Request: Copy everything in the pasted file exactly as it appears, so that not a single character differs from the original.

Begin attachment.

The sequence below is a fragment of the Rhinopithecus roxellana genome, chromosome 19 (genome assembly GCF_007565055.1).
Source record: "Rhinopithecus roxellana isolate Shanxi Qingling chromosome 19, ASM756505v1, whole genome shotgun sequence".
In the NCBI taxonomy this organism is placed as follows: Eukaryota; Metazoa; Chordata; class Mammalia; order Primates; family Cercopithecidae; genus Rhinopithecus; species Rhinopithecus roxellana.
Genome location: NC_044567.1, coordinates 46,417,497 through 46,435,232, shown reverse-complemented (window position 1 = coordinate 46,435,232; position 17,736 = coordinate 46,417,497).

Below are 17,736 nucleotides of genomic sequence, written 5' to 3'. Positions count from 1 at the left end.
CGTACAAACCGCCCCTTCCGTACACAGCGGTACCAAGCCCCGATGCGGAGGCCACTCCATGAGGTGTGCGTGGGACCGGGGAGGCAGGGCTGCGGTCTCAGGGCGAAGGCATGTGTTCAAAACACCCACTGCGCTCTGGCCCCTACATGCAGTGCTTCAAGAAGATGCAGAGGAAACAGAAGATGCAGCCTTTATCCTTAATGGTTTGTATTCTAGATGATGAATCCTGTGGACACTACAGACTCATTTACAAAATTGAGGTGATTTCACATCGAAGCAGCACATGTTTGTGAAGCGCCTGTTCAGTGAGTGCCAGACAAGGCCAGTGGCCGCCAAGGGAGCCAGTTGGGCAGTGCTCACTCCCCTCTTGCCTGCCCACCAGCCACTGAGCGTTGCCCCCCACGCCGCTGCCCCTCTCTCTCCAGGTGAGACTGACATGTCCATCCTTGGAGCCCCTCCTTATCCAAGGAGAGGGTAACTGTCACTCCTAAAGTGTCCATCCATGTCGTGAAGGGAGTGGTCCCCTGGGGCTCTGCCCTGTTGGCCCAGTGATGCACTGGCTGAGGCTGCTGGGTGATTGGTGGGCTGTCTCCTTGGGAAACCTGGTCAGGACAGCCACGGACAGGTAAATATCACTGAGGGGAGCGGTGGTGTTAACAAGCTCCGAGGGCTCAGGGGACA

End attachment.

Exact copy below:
The sequence below is a fragment of the Rhinopithecus roxellana genome, chromosome 19 (genome assembly GCF_007565055.1).
Source record: "Rhinopithecus roxellana isolate Shanxi Qingling chromosome 19, ASM756505v1, whole genome shotgun sequence".
In the NCBI taxonomy this organism is placed as follows: Eukaryota; Metazoa; Chordata; class Mammalia; order Primates; family Cercopithecidae; genus Rhinopithecus; species Rhinopithecus roxellana.
Genome location: NC_044567.1, coordinates 46,417,497 through 46,435,232, shown reverse-complemented (window position 1 = coordinate 46,435,232; position 17,736 = coordinate 46,417,497).

Below are 17,736 nucleotides of genomic sequence, written 5' to 3'. Positions count from 1 at the left end.
CGTACAAACCGCCCCTTCCGTACACAGCGGTACCAAGCCCCGATGCGGAGGCCACTCCATGAGGTGTGCGTGGGACCGGGGAGGCAGGGCTGCGGTCTCAGGGCGAAGGCATGTGTTCAAAACACCCACTGCGCTCTGGCCCCTACATGCAGTGCTTCAAGAAGATGCAGAGGAAACAGAAGATGCAGCCTTTATCCTTAATGGTTTGTATTCTAGATGATGAATCCTGTGGACACTACAGACTCATTTACAAAATTGAGGTGATTTCACATCGAAGCAGCACATGTTTGTGAAGCGCCTGTTCAGTGAGTGCCAGACAAGGCCAGTGGCCGCCAAGGGAGCCAGTTGGGCAGTGCTCACTCCCCTCTTGCCTGCCCACCAGCCACTGAGCGTTGCCCCCCACGCCGCTGCCCCTCTCTCTCCAGGTGAGACTGACATGTCCATCCTTGGAGCCCCTCCTTATCCAAGGAGAGGGTAACTGTCACTCCTAAAGTGTCCATCCATGTCGTGAAGGGAGTGGTCCCCTGGGGCTCTGCCCTGTTGGCCCAGTGATGCACTGGCTGAGGCTGCTGGGTGATTGGTGGGCTGTCTCCTTGGGAAACCTGGTCAGGACAGCCACGGACAGGTAAATATCACTGAGGGGAGCGGTGGTGTTAACAAGCTCCGAGGGCTCAGGGGACA